Unlike Dobelle, who proclaimed a cure for the blind, Fernandez almost constantly says things lik, “I don’t want to get any hopes u,” and “We hope to have a system people can use, but right now we’re just conducting early experiments.”
But Gómez did in fact see.
Bed of nails
If the basic idea behind Gómez’s sight—plug a camera into a video cable into the brain—is simple, the details are not. Fernandez and his team first had to figure out the camera part. What kind of signal does a human retina produce? To try to answer this question, Fernandez takes human retinas from people who have recently died, hooks the retinas up to electrodes, exposes them to light, and measures what hits the electrodes. (His lab has a close relationship with the local hospital, which sometimes calls in the middle of the night when an organ donor dies. A human retina can be kept alive for only about seven hours.) His team also uses machine learning to match the retina’s electrical output to simple visual inputs, which helps them write software to mimic the process automatically.
The next step is taking this signal and delivering it to the brain. In the prosthesis Fernandez built for Gómez, a cabled connection runs to a common neuro-implant known as a Utah array, which is just smaller than the raised tip on the positive end of a AAA battery. Protruding from the implant are 100 tiny electrode spikes, each about a millimeter tall—together they look like a miniature bed of nails. Each electrode can deliver a current to between one and four neurons. When the implant is inserted, the electrodes pierce the surface of the brain; when it’s removed, 100 tiny droplets of blood form in the holes.
The implanted array has a 100 electrodes and resembles a tiny bed of nails.
Fernandez had to calibrate one electrode at a time, sending it increasingly strong currents until Gómez noted when and where she saw a phosphene. Getting all 100 electrodes dialed in took more than a month.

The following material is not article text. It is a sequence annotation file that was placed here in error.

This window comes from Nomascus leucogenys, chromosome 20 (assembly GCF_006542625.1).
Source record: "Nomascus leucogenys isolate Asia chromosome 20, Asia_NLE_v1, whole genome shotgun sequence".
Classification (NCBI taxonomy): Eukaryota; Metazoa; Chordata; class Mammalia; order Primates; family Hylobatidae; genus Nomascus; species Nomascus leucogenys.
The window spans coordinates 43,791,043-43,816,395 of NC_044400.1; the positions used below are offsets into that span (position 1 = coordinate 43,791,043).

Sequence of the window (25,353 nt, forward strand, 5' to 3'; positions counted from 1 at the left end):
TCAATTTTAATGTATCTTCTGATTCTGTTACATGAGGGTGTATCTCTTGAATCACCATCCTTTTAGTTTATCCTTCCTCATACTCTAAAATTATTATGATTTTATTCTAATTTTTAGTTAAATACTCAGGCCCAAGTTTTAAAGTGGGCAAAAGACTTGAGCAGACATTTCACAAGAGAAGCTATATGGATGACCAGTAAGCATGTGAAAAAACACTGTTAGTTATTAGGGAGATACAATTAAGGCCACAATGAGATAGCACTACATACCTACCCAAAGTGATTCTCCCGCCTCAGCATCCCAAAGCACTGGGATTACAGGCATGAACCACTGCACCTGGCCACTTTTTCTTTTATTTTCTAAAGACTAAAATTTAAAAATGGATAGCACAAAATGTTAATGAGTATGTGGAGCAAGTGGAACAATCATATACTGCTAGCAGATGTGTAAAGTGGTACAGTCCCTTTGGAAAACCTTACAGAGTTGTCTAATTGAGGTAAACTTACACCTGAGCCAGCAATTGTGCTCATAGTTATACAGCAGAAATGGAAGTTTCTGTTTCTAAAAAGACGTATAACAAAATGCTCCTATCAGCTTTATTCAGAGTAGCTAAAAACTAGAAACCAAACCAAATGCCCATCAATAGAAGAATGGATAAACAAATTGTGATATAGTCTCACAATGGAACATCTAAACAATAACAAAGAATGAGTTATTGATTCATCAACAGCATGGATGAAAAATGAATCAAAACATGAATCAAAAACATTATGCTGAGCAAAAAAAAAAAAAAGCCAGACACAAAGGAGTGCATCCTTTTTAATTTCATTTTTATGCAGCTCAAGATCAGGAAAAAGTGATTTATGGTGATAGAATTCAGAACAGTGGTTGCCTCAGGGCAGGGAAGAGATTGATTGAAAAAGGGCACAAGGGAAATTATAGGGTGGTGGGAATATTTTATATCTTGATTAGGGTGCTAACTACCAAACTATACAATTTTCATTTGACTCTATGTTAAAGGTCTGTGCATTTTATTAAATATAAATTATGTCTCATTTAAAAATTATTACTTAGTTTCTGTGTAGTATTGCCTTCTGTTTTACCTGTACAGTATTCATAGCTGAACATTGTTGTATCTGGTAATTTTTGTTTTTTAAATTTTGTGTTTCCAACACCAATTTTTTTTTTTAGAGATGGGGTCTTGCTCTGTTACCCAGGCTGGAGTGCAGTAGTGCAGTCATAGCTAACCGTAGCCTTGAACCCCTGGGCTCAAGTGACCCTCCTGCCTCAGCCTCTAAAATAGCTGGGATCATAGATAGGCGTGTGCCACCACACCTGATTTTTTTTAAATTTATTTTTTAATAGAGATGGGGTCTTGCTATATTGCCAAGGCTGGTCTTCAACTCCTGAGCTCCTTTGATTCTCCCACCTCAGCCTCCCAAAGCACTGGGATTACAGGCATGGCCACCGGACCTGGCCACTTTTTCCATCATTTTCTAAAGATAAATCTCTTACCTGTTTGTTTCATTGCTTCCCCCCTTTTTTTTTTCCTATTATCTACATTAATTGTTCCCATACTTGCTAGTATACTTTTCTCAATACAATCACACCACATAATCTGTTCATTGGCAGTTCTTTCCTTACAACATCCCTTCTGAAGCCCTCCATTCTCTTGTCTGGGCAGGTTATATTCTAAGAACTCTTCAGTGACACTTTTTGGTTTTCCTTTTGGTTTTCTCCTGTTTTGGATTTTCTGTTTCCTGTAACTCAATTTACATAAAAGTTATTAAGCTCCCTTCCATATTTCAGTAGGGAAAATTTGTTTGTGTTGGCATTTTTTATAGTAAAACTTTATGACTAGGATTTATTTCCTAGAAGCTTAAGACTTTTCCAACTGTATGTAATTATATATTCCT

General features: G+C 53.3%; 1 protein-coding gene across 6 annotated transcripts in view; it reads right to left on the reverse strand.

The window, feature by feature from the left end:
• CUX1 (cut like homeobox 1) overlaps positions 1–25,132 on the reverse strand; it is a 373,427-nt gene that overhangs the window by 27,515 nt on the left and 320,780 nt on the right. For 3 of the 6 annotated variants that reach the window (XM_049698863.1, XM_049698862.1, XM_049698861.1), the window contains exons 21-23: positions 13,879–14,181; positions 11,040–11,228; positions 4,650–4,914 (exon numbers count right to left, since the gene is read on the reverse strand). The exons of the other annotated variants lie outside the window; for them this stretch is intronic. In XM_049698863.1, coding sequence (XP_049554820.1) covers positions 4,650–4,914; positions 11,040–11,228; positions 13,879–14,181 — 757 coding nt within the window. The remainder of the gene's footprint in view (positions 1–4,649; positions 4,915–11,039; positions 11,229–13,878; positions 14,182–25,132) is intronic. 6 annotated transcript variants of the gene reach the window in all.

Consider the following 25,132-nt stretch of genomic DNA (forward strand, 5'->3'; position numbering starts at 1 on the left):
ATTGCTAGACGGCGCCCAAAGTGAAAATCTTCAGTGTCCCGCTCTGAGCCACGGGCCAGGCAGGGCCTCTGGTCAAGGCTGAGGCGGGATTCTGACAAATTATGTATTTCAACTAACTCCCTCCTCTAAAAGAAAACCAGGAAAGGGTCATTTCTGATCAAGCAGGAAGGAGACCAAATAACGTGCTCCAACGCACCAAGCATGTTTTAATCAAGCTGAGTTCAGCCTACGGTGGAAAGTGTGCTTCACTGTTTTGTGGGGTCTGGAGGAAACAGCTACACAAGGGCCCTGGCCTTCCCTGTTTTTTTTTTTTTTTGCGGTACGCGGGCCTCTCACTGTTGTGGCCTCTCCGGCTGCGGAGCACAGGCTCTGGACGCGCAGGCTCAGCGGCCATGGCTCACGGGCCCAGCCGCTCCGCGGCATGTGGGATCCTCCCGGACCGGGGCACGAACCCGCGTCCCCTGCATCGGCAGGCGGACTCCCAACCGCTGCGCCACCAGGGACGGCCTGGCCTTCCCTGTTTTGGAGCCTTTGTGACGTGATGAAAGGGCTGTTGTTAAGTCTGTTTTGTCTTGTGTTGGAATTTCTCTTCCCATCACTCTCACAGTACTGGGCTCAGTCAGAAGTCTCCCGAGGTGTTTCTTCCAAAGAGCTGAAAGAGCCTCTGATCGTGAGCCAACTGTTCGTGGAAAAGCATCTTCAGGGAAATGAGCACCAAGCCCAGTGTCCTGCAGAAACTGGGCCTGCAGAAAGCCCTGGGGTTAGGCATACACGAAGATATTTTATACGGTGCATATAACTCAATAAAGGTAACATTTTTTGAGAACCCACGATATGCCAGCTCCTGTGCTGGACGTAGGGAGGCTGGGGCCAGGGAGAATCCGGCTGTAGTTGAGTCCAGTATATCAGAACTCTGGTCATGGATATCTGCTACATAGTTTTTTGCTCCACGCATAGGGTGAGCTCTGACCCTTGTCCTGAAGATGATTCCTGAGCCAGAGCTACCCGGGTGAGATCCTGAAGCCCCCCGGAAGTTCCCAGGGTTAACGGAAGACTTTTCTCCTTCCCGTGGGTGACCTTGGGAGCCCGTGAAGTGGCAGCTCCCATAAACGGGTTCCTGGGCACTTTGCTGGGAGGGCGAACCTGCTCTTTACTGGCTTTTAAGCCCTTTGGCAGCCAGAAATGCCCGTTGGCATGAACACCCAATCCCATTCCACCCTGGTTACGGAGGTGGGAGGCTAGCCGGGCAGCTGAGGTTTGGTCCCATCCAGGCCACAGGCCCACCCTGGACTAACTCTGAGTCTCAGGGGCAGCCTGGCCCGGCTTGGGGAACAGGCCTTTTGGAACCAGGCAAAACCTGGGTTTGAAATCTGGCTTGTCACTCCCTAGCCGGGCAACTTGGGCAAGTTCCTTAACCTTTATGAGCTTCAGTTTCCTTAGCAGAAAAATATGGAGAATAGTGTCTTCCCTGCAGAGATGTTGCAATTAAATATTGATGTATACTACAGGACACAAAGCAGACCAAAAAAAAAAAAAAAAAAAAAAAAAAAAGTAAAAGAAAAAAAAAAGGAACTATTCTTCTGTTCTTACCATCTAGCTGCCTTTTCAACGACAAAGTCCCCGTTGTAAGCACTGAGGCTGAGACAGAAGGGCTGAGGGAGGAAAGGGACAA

“The advantage to our approach is that the array’s electrodes protrude into the brain and sit close to the neurons,” Fernandez says. This lets the implant produce sight with a much lower electrical current than was needed in Dobelle’s system, which sharply reduces the risk of seizures.
The big downside to the prosthesis—and the primary reason Gómez couldn’t keep hers beyond six months—is that nobody knows how long the electrodes can last without degrading either the implant or the user’s brain. “The body’s immune system starts to break down the electrodes and surround them with scar tissue, which eventually weakens the signal,” Fernandez says. There’s also the problem of the electrodes flexing as someone moves around. Judging from research in animals and an early look at the array Gómez used, he supposes the current setup could last two to three years, and perhaps up to 10 before it fails. Fernandez hopes a few minor tweaks will extend that to a few decades—a critical prerequisite for a piece of medical hardware that requires invasive brain surgery.
Eventually, the prosthesis, like a cochlear implant, will need to transmit its signal and power wirelessly through the skull to reach the electrodes. But for now, his team has so far left the prosthesis cabled for experiments—providing the most flexibility to keep updating the hardware before settling on a design.